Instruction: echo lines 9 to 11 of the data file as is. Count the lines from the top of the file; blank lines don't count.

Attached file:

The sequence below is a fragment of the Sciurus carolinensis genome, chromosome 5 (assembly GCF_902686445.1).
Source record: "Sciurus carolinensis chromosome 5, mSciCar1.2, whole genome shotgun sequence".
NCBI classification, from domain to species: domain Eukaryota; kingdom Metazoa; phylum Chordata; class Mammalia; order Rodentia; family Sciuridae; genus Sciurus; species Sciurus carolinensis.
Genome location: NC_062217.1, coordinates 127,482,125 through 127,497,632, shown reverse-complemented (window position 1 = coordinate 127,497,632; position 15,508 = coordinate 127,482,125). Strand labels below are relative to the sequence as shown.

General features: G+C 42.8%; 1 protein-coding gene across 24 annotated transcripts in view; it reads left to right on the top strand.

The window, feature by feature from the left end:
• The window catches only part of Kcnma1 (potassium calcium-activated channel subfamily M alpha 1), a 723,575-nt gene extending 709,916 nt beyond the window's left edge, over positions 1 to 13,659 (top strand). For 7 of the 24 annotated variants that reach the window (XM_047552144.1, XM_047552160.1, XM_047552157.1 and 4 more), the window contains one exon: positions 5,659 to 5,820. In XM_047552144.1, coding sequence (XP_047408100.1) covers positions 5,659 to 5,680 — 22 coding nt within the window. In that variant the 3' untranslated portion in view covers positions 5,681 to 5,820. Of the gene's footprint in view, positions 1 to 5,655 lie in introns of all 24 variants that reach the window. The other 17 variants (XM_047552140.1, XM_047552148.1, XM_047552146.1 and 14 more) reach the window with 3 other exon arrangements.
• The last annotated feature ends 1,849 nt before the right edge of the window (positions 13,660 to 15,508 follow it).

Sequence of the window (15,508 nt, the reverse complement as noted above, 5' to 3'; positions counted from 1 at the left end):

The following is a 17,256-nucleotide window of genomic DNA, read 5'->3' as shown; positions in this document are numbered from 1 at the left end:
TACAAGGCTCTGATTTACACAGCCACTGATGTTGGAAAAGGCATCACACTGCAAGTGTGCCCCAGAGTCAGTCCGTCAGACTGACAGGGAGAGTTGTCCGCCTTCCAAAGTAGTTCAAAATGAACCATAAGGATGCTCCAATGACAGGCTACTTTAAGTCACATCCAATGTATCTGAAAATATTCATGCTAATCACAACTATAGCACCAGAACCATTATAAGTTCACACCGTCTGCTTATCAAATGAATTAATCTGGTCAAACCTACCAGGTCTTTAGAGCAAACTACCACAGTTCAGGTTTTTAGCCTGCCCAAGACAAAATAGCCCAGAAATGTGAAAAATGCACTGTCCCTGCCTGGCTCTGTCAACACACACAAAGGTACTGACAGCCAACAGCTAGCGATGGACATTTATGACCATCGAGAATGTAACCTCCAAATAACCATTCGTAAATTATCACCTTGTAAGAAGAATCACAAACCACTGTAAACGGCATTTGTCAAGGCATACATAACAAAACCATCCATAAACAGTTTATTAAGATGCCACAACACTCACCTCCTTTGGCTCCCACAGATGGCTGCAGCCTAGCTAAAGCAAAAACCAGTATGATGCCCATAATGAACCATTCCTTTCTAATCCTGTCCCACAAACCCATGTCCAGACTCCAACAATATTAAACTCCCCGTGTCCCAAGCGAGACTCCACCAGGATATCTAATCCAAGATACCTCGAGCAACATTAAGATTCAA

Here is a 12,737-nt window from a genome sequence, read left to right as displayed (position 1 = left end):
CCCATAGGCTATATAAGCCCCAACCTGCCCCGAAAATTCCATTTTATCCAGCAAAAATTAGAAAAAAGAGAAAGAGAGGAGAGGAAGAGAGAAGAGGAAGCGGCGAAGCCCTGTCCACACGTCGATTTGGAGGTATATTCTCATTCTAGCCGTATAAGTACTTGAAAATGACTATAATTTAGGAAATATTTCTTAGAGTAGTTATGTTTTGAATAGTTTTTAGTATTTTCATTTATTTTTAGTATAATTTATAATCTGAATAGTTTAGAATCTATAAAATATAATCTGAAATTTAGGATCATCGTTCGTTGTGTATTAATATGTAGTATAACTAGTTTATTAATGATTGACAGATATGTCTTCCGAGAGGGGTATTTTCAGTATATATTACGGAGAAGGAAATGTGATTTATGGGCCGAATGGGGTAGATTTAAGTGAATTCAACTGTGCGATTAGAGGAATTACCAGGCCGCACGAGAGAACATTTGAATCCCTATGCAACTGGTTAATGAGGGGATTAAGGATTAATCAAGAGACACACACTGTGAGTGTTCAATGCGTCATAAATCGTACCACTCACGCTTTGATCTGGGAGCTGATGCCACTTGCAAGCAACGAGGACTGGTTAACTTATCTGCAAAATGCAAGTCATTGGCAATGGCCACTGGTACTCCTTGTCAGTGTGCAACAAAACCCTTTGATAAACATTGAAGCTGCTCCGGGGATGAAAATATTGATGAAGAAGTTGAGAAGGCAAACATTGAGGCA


Sequence of the window (15,508 nt, the reverse complement as noted above, 5' to 3'; positions counted from 1 at the left end):

The following is a 17,256-nucleotide window of genomic DNA, read 5'->3' as shown; positions in this document are numbered from 1 at the left end:
TACAAGGCTCTGATTTACACAGCCACTGATGTTGGAAAAGGCATCACACTGCAAGTGTGCCCCAGAGTCAGTCCGTCAGACTGACAGGGAGAGTTGTCCGCCTTCCAAAGTAGTTCAAAATGAACCATAAGGATGCTCCAATGACAGGCTACTTTAAGTCACATCCAATGTATCTGAAAATATTCATGCTAATCACAACTATAGCACCAGAACCATTATAAGTTCACACCGTCTGCTTATCAAATGAATTAATCTGGTCAAACCTACCAGGTCTTTAGAGCAAACTACCACAGTTCAGGTTTTTAGCCTGCCCAAGACAAAATAGCCCAGAAATGTGAAAAATGCACTGTCCCTGCCTGGCTCTGTCAACACACACAAAGGTACTGACAGCCAACAGCTAGCGATGGACATTTATGACCATCGAGAATGTAACCTCCAAATAACCATTCGTAAATTATCACCTTGTAAGAAGAATCACAAACCACTGTAAACGGCATTTGTCAAGGCATACATAACAAAACCATCCATAAACAGTTTATTAAGATGCCACAACACTCACCTCCTTTGGCTCCCACAGATGGCTGCAGCCTAGCTAAAGCAAAAACCAGTATGATGCCCATAATGAACCATTCCTTTCTAATCCTGTCCCACAAACCCATGTCCAGACTCCAACAATATTAAACTCCCCGTGTCCCAAGCGAGACTCCACCAGGATATCTAATCCAAGATACCTCGAGCAACATTAAGATTCAA